Tag Archives: lead

Saving the NHS means forcing us to change the way we lead our lives | Nick Cohen

If you imagine a healthy future for Britain, or any other country that has put the hunger of millennia behind it, you see a kind of dictatorship. Not a tyranny, but a society that ruthlessly restricts free choice. It is a future that views the mass of people as base creatures jerked around by desires they cannot control. Expert authority must engineer their lives from above for their own good and the common good.

That we need to change radically was shown by a mass study of the health of 300,000 people that was at once entirely shocking and wholly predictable. Newcastle University found obesity and the lack of exercise (the two go together, of course) in the middle aged mean two-thirds will have more than one chronic illness when they reach 65. These bleakly titled “multiple morbidities” will afflict them simultaneously. (For in the future, illnesses will not come as single spies but in battalions.) Most are the natural consequence of our high calorie/low exercise world: arthritis, cancer, diabetes, dementia and strokes.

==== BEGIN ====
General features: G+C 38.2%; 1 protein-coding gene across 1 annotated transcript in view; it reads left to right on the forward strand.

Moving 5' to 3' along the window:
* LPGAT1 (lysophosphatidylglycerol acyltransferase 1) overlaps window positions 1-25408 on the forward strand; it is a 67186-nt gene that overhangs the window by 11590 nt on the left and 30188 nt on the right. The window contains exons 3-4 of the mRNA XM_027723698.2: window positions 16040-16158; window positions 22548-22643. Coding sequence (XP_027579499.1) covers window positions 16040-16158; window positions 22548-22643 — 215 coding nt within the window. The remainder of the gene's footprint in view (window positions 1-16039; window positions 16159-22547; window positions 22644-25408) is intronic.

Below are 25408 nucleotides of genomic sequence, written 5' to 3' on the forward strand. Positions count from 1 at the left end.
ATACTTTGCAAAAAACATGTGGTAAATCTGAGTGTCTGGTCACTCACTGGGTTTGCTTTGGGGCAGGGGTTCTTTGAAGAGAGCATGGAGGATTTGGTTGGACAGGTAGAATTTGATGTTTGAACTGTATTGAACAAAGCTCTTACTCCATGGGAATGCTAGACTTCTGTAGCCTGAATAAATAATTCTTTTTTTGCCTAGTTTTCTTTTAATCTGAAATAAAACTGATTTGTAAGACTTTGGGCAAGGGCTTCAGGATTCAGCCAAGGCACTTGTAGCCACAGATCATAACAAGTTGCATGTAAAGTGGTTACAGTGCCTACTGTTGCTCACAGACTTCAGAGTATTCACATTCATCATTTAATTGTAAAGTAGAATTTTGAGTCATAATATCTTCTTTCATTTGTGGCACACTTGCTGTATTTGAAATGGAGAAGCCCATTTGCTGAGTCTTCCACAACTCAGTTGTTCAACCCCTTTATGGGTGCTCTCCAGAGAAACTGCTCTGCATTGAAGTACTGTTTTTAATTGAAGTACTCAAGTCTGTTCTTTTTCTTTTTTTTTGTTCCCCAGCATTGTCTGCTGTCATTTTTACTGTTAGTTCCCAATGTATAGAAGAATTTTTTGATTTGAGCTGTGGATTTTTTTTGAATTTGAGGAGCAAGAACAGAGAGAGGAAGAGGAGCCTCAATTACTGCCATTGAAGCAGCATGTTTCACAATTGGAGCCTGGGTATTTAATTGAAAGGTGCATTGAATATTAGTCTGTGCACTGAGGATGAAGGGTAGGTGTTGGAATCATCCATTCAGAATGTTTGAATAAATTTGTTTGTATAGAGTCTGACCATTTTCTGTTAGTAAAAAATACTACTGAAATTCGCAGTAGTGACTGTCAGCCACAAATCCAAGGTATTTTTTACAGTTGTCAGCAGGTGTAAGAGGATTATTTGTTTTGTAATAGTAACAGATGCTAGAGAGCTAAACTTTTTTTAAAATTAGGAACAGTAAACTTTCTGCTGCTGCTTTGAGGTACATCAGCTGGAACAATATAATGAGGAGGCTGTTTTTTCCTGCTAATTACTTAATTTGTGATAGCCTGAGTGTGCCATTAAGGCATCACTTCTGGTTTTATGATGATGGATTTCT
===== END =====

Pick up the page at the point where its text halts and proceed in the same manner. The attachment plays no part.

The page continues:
Here’s my partial sketch of how Britain would have to change to limit the costs to the NHS that stunted lives and avoidable pain will bring. Pedestrians and cyclists would have priority on the roads. If the roads are too narrow to take cars, cycle lanes and a pavement wide enough to allow pedestrians to walk or run in comfort, then cars will have to go. School runs will become history as heads refuse to admit any able-bodied child who arrives at school in a car.

It will not necessarily be illegal to drive in towns and cities, just pointless. Motorists would inch along because cycle and bus lanes would take up road space and pelican crossings would be reset so pedestrians never had to wait more than a minute to cross a road. Even when they reached their destinations, drivers would search forever for a space because car parks would have been demolished and replaced with public parks.